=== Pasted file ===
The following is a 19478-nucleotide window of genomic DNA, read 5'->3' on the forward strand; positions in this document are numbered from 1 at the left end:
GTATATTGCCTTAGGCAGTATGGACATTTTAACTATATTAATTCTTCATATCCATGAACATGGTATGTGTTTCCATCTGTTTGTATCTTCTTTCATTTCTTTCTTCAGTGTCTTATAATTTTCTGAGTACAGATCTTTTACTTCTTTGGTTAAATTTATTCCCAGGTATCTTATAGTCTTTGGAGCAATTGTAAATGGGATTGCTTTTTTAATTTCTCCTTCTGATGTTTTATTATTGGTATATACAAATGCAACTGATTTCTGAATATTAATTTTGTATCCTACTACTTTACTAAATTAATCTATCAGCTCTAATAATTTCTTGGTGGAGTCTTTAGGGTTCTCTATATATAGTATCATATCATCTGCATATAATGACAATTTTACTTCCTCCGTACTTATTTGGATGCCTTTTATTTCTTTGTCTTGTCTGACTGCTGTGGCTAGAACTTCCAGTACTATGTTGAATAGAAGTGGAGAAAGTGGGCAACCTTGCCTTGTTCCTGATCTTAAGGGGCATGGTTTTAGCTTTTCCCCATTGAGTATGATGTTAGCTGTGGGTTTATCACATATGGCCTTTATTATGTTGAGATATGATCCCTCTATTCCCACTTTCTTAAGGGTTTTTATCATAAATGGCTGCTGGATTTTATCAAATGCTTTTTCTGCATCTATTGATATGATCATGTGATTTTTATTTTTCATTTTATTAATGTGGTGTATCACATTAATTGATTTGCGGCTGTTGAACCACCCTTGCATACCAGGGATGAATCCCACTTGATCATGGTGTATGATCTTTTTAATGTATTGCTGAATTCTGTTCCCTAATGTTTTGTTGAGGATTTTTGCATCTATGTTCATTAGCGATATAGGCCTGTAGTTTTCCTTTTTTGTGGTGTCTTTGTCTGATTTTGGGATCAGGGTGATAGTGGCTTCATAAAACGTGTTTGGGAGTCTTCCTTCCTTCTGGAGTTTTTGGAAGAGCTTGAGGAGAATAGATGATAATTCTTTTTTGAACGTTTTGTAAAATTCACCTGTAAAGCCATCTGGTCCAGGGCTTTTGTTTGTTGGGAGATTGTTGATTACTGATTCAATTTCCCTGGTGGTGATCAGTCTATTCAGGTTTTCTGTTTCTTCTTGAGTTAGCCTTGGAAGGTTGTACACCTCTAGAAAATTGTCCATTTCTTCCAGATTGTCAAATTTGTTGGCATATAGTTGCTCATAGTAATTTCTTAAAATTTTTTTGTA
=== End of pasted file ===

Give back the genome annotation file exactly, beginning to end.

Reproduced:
The following is a 19478-nucleotide window of genomic DNA, read 5'->3' on the forward strand; positions in this document are numbered from 1 at the left end:
GTATATTGCCTTAGGCAGTATGGACATTTTAACTATATTAATTCTTCATATCCATGAACATGGTATGTGTTTCCATCTGTTTGTATCTTCTTTCATTTCTTTCTTCAGTGTCTTATAATTTTCTGAGTACAGATCTTTTACTTCTTTGGTTAAATTTATTCCCAGGTATCTTATAGTCTTTGGAGCAATTGTAAATGGGATTGCTTTTTTAATTTCTCCTTCTGATGTTTTATTATTGGTATATACAAATGCAACTGATTTCTGAATATTAATTTTGTATCCTACTACTTTACTAAATTAATCTATCAGCTCTAATAATTTCTTGGTGGAGTCTTTAGGGTTCTCTATATATAGTATCATATCATCTGCATATAATGACAATTTTACTTCCTCCGTACTTATTTGGATGCCTTTTATTTCTTTGTCTTGTCTGACTGCTGTGGCTAGAACTTCCAGTACTATGTTGAATAGAAGTGGAGAAAGTGGGCAACCTTGCCTTGTTCCTGATCTTAAGGGGCATGGTTTTAGCTTTTCCCCATTGAGTATGATGTTAGCTGTGGGTTTATCACATATGGCCTTTATTATGTTGAGATATGATCCCTCTATTCCCACTTTCTTAAGGGTTTTTATCATAAATGGCTGCTGGATTTTATCAAATGCTTTTTCTGCATCTATTGATATGATCATGTGATTTTTATTTTTCATTTTATTAATGTGGTGTATCACATTAATTGATTTGCGGCTGTTGAACCACCCTTGCATACCAGGGATGAATCCCACTTGATCATGGTGTATGATCTTTTTAATGTATTGCTGAATTCTGTTCCCTAATGTTTTGTTGAGGATTTTTGCATCTATGTTCATTAGCGATATAGGCCTGTAGTTTTCCTTTTTTGTGGTGTCTTTGTCTGATTTTGGGATCAGGGTGATAGTGGCTTCATAAAACGTGTTTGGGAGTCTTCCTTCCTTCTGGAGTTTTTGGAAGAGCTTGAGGAGAATAGATGATAATTCTTTTTTGAACGTTTTGTAAAATTCACCTGTAAAGCCATCTGGTCCAGGGCTTTTGTTTGTTGGGAGATTGTTGATTACTGATTCAATTTCCCTGGTGGTGATCAGTCTATTCAGGTTTTCTGTTTCTTCTTGAGTTAGCCTTGGAAGGTTGTACACCTCTAGAAAATTGTCCATTTCTTCCAGATTGTCAAATTTGTTGGCATATAGTTGCTCATAGTAATTTCTTAAAATTTTTTTGTA